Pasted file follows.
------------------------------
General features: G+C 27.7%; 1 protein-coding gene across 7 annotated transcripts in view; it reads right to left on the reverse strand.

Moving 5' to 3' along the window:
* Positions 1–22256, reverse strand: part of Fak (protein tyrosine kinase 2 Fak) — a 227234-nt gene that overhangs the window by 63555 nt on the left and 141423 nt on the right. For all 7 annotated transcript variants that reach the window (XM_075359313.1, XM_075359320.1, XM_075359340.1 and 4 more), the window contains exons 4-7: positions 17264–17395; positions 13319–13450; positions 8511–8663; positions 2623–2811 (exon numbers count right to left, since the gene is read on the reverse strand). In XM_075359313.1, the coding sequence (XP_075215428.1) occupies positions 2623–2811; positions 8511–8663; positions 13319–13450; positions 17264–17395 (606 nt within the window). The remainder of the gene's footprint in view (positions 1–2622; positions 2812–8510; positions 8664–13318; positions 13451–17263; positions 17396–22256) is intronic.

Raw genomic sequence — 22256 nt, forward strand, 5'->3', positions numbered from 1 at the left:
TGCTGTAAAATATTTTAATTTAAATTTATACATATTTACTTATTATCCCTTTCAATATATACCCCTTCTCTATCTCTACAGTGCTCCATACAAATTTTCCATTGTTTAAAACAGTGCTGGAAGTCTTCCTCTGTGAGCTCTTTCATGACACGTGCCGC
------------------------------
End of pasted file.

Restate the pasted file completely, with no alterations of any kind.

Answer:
General features: G+C 27.7%; 1 protein-coding gene across 7 annotated transcripts in view; it reads right to left on the reverse strand.

Moving 5' to 3' along the window:
* Positions 1–22256, reverse strand: part of Fak (protein tyrosine kinase 2 Fak) — a 227234-nt gene that overhangs the window by 63555 nt on the left and 141423 nt on the right. For all 7 annotated transcript variants that reach the window (XM_075359313.1, XM_075359320.1, XM_075359340.1 and 4 more), the window contains exons 4-7: positions 17264–17395; positions 13319–13450; positions 8511–8663; positions 2623–2811 (exon numbers count right to left, since the gene is read on the reverse strand). In XM_075359313.1, the coding sequence (XP_075215428.1) occupies positions 2623–2811; positions 8511–8663; positions 13319–13450; positions 17264–17395 (606 nt within the window). The remainder of the gene's footprint in view (positions 1–2622; positions 2812–8510; positions 8664–13318; positions 13451–17263; positions 17396–22256) is intronic.

Raw genomic sequence — 22256 nt, forward strand, 5'->3', positions numbered from 1 at the left:
TGCTGTAAAATATTTTAATTTAAATTTATACATATTTACTTATTATCCCTTTCAATATATACCCCTTCTCTATCTCTACAGTGCTCCATACAAATTTTCCATTGTTTAAAACAGTGCTGGAAGTCTTCCTCTGTGAGCTCTTTCATGACACGTGCCGC